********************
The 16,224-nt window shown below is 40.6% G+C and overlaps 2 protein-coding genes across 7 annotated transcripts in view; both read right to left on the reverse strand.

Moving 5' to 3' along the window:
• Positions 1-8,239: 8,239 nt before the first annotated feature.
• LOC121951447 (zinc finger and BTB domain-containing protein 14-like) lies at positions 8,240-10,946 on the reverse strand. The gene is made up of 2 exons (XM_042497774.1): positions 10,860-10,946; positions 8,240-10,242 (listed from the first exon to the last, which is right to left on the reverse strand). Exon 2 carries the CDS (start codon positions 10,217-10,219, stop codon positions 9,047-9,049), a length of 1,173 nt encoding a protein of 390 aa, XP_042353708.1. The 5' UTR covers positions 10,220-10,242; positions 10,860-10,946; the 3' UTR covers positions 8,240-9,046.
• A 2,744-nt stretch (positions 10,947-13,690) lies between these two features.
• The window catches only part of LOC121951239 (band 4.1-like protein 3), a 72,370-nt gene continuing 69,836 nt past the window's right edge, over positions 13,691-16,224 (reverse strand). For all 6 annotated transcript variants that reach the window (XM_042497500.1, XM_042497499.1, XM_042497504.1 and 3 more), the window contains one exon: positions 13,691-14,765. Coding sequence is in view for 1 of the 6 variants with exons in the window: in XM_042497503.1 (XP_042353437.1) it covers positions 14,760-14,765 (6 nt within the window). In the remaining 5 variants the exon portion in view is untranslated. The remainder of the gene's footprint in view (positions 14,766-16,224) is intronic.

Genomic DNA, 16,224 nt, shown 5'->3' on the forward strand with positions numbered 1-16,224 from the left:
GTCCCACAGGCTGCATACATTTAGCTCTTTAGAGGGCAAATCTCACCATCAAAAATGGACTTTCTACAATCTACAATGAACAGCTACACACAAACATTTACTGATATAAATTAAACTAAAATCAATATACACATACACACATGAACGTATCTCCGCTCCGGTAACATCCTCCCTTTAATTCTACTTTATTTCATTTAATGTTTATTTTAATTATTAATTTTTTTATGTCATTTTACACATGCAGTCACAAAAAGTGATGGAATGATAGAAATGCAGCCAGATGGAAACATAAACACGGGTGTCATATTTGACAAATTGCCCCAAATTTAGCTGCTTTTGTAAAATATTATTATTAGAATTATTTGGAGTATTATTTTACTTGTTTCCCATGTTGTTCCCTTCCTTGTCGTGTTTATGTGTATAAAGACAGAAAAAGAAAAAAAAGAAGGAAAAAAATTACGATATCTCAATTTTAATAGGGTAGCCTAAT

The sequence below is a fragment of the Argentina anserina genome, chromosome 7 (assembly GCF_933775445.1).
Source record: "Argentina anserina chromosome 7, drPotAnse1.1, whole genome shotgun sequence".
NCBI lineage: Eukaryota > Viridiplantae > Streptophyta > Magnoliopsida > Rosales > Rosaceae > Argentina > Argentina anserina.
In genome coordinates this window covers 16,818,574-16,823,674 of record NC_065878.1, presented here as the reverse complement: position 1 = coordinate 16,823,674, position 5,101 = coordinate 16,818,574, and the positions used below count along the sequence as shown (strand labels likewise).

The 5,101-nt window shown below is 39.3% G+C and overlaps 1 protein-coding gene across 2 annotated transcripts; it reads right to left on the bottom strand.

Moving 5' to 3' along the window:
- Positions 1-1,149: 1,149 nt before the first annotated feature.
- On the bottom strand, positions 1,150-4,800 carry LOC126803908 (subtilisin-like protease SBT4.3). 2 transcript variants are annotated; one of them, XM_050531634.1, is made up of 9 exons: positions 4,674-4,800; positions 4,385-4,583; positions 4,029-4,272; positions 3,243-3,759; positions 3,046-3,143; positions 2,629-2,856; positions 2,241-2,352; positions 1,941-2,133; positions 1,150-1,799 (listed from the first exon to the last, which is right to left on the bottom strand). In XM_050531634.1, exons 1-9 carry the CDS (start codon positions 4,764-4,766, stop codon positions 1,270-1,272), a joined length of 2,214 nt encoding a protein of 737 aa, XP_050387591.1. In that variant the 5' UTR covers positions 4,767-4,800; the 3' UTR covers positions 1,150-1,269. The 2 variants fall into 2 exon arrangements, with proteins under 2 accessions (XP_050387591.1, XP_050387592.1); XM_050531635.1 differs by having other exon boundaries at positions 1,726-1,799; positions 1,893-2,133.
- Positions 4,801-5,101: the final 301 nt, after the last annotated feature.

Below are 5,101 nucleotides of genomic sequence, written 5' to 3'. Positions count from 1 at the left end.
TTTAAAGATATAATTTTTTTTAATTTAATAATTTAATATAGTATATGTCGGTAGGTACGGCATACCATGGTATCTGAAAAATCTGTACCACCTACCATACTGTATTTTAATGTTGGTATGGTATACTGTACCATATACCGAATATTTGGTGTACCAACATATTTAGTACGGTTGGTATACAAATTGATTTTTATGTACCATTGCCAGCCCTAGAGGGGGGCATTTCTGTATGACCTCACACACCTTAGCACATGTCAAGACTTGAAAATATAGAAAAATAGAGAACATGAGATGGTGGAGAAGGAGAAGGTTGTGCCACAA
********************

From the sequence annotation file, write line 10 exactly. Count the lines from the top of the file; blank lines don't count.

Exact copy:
Source record: "Argentina anserina chromosome 7, drPotAnse1.1, whole genome shotgun sequence".